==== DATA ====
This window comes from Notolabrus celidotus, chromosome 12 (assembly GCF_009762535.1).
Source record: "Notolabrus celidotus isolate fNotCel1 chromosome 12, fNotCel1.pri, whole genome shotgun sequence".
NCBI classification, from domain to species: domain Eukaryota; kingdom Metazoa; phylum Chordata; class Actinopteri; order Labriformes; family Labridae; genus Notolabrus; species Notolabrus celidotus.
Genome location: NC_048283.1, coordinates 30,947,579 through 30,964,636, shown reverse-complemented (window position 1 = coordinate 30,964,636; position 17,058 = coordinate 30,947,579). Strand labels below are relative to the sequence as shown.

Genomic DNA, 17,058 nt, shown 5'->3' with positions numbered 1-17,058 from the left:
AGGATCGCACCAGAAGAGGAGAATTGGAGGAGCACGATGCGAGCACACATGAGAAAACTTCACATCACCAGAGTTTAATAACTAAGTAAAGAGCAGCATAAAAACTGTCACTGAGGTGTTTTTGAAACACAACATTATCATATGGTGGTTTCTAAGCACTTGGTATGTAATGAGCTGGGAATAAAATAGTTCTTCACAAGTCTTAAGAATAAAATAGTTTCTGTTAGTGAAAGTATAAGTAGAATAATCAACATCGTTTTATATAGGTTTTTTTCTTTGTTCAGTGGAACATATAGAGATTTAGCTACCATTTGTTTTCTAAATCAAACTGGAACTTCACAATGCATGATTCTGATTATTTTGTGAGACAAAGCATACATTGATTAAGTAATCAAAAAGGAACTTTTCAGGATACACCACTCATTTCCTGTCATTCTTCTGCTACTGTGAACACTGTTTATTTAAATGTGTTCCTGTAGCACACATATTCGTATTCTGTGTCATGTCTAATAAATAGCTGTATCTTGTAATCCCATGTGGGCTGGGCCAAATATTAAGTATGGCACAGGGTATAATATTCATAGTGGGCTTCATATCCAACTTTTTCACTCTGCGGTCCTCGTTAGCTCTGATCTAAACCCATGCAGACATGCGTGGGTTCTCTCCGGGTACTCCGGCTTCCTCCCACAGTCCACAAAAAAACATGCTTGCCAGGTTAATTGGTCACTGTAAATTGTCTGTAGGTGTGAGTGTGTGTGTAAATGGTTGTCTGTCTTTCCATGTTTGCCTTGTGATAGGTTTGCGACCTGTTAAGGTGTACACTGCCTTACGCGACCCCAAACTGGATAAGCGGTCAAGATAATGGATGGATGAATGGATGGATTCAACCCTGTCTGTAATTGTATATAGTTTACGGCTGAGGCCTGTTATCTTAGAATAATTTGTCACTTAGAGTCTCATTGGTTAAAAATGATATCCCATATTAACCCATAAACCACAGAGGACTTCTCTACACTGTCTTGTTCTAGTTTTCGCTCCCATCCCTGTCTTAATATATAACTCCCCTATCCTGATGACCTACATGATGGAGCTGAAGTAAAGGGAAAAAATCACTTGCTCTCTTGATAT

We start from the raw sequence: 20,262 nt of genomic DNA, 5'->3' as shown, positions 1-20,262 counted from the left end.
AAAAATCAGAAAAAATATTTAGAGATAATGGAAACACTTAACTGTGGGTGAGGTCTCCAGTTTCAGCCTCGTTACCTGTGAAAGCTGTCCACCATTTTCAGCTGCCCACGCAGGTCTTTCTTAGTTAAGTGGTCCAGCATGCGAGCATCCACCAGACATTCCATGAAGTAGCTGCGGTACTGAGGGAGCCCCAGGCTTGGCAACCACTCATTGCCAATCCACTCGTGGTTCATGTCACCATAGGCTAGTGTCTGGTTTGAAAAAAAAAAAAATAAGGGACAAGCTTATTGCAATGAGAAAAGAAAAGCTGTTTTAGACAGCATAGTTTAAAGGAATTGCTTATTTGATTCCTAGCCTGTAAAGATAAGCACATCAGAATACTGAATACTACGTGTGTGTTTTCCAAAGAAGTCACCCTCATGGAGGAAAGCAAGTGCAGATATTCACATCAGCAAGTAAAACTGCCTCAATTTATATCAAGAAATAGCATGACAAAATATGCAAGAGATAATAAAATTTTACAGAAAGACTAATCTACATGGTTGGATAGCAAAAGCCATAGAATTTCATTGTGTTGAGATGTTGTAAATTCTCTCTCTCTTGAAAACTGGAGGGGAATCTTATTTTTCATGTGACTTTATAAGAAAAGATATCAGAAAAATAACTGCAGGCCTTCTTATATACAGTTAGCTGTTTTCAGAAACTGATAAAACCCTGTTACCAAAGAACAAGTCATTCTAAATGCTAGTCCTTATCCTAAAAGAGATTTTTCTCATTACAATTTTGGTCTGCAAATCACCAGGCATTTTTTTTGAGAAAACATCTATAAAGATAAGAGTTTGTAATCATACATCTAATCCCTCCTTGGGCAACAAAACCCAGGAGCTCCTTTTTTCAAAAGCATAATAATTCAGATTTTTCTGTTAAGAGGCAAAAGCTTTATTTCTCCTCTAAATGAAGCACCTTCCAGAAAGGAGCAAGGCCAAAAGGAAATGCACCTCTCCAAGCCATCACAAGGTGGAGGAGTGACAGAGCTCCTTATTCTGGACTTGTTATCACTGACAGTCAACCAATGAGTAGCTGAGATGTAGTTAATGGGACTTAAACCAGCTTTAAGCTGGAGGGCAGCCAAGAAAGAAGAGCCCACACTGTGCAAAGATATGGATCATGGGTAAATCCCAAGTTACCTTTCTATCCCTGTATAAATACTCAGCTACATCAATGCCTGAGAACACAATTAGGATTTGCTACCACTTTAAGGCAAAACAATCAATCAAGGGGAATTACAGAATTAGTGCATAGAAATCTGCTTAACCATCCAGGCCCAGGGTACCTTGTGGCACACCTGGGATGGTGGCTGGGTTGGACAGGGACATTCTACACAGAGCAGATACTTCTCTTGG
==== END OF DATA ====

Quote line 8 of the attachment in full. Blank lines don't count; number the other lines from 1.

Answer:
AAAAATCAGAAAAAATATTTAGAGATAATGGAAACACTTAACTGTGGGTGAGGTCTCCAGTTTCAGCCTCGTTACCTGTGAAAGCTGTCCACCATTTTCAGCTGCCCACGCAGGTCTTTCTTAGTTAAGTGGTCCAGCATGCGAGCATCCACCAGACATTCCATGAAGTAGCTGCGGTACTGAGGGAGCCCCAGGCTTGGCAACCACTCATTGCCAATCCACTCGTGGTTCATGTCACCATAGGCTAGTGTCTGGTTTGAAAAAAAAAAAAATAAGGGACAAGCTTATTGCAATGAGAAAAGAAAAGCTGTTTTAGACAGCATAGTTTAAAGGAATTGCTTATTTGATTCCTAGCCTGTAAAGATAAGCACATCAGAATACTGAATACTACGTGTGTGTTTTCCAAAGAAGTCACCCTCATGGAGGAAAGCAAGTGCAGATATTCACATCAGCAAGTAAAACTGCCTCAATTTATATCAAGAAATAGCATGACAAAATATGCAAGAGATAATAAAATTTTACAGAAAGACTAATCTACATGGTTGGATAGCAAAAGCCATAGAATTTCATTGTGTTGAGATGTTGTAAATTCTCTCTCTCTTGAAAACTGGAGGGGAATCTTATTTTTCATGTGACTTTATAAGAAAAGATATCAGAAAAATAACTGCAGGCCTTCTTATATACAGTTAGCTGTTTTCAGAAACTGATAAAACCCTGTTACCAAAGAACAAGTCATTCTAAATGCTAGTCCTTATCCTAAAAGAGATTTTTCTCATTACAATTTTGGTCTGCAAATCACCAGGCATTTTTTTTGAGAAAACATCTATAAAGATAAGAGTTTGTAATCATACATCTAATCCCTCCTTGGGCAACAAAACCCAGGAGCTCCTTTTTTCAAAAGCATAATAATTCAGATTTTTCTGTTAAGAGGCAAAAGCTTTATTTCTCCTCTAAATGAAGCACCTTCCAGAAAGGAGCAAGGCCAAAAGGAAATGCACCTCTCCAAGCCATCACAAGGTGGAGGAGTGACAGAGCTCCTTATTCTGGACTTGTTATCACTGACAGTCAACCAATGAGTAGCTGAGATGTAGTTAATGGGACTTAAACCAGCTTTAAGCTGGAGGGCAGCCAAGAAAGAAGAGCCCACACTGTGCAAAGATATGGATCATGGGTAAATCCCAAGTTACCTTTCTATCCCTGTATAAATACTCAGCTACATCAATGCCTGAGAACACAATTAGGATTTGCTACCACTTTAAGGCAAAACAATCAATCAAGGGGAATTACAGAATTAGTGCATAGAAATCTGCTTAACCATCCAGGCCCAGGGTACCTTGTGGCACACCTGGGATGGTGGCTGGGTTGGACAGGGACATTCTACACAGAGCAGATACTTCTCTTGG